Menisculis, a nightwaif.

Waifs were small, wiry, frail beings with incredibly acute auditory senses. Waifs' large, batlike ears were capable of hearing everything, spoken and unspoken. This ability to hear thoughts evolved as the sole method of communication in the dark and treacherous Nightwoods, but was a crippling overcompensation in crowded, bustling places such as Undertown and Sanctaphrax. Waifs' skills were both despised and reviled by those whose minds were intruded upon and prized by those who used their abilities for evil purposes.


Though all waifs shared a frail physique and the power to read thoughts, they were divided into many distinct species.

Personality and Uses

The majority of waifs created the illusion of vulnerability, but in fact most waifs were very clever and cunning. Like all creatures, the personalities may vary from friendly and kind to cruel and greedy.

Some waifs worked as assassins-for-hire, hunting down and killing individuals, often offering their services to Leaguesmen. However, a great many were of neutral morality and some were good. In the Third Age of Flight, many waifs worked as medics or store owners in the City of Riverise. Flitterwaifs-known for their blood-thirsty nature in the wild-are kept as pets in Riverise.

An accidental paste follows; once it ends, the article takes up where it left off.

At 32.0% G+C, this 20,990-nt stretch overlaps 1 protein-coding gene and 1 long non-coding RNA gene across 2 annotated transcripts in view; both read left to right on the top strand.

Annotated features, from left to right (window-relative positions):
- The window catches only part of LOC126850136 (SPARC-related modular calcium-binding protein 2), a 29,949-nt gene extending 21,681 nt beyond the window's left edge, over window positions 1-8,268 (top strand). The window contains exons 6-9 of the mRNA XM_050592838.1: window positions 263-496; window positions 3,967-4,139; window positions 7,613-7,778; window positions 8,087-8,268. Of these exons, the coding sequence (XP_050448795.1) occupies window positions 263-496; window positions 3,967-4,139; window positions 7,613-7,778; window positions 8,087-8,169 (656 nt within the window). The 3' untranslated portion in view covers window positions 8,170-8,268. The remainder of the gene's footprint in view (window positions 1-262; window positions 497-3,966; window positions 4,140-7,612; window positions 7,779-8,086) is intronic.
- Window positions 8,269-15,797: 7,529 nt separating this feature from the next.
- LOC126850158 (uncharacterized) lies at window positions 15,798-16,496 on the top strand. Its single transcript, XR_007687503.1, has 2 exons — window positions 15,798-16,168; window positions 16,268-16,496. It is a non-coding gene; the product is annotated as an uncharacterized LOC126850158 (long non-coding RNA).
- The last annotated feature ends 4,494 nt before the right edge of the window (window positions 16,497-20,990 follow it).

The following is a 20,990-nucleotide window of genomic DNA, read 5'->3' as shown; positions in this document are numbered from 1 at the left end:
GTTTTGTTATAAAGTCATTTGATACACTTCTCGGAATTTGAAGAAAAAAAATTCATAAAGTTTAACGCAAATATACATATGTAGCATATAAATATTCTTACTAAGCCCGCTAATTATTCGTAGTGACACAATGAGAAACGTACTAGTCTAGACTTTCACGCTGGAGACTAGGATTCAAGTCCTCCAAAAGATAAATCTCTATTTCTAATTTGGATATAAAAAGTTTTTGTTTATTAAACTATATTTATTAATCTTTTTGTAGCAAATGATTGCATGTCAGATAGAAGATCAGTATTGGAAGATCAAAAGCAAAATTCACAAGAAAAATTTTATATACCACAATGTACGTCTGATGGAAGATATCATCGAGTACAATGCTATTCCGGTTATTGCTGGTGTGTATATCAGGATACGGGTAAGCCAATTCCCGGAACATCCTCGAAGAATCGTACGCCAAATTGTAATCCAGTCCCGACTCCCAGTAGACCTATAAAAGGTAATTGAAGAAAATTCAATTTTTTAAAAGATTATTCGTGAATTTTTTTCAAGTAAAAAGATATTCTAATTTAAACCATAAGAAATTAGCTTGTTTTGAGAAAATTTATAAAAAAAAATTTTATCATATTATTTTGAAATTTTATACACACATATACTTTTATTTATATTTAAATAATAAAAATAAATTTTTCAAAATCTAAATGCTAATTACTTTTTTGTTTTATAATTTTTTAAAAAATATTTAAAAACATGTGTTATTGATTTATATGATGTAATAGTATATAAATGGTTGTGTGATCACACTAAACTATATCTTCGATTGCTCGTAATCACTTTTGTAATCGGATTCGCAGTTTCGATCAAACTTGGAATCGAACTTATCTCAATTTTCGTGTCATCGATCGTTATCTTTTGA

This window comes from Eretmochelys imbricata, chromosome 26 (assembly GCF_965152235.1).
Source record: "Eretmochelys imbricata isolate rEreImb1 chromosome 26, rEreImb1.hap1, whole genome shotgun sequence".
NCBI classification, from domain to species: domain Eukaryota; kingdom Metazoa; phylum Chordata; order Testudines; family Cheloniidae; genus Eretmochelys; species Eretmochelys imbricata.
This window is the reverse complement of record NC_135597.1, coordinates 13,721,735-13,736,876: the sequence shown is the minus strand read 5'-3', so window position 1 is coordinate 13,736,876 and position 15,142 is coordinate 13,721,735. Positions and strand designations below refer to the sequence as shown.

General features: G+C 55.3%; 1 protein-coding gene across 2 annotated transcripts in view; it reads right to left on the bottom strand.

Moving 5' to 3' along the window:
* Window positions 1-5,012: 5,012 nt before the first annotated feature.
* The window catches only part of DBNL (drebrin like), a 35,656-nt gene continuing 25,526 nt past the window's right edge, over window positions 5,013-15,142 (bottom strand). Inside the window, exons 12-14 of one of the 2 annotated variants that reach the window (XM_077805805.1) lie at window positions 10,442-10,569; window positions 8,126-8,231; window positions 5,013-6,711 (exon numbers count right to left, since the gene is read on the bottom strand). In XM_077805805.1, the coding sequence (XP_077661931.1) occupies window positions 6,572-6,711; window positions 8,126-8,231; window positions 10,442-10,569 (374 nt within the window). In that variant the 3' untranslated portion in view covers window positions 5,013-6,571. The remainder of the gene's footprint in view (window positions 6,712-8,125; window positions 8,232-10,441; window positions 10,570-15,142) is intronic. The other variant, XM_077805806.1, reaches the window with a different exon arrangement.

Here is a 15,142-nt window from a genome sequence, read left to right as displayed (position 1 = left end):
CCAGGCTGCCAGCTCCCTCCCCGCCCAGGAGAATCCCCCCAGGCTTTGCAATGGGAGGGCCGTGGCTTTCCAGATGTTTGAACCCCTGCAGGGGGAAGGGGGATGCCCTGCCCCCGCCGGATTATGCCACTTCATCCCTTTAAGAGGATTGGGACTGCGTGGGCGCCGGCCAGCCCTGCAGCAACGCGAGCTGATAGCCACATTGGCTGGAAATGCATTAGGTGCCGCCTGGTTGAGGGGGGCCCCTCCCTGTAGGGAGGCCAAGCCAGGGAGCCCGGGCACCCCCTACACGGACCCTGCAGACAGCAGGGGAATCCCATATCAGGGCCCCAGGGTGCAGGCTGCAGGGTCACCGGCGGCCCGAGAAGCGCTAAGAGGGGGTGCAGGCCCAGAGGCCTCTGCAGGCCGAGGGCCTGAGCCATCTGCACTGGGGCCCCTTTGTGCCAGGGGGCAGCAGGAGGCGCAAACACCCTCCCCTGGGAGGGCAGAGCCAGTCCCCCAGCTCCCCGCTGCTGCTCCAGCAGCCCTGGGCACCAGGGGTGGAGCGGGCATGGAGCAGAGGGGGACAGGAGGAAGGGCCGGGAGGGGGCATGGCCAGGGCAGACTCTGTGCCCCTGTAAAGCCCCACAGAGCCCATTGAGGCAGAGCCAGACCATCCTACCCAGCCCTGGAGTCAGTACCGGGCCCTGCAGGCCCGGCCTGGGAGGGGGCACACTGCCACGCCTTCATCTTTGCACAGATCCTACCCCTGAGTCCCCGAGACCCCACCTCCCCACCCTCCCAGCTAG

Notable Waifs

In the Quint Trilogy

A list of waifs from the Quint Trilogy.

In the Twig Trilogy

A list of waifs from the Twig Trilogy.

In the Rook Trilogy

A list of waifs from the Rook Trilogy.

In The Lost Barkscrolls

In The Immortals

In Weird New Worlds

Naming Phonology

Different waif species often had different naming conventions. The suffix "-cule" or "-ule" was often attached to the names of Nightwaifs (as in Forficule, Partifule, Fevercule...), and the suffix "-fuce" was often attached to the names of Ghostwaifs (as in Amberfuce and Carrafuce). The suffix "-esse" was common among female waifs (such as Cancaresse, Thornesse, and Threnodesse).

The naming convention for Waterwaifs was far different than those of any other species of waif. Waterwaif names typically were a combination of a tree-related word and a word relating to aquatic life. Examples include Woodfish, Barkscale, and Codsap.

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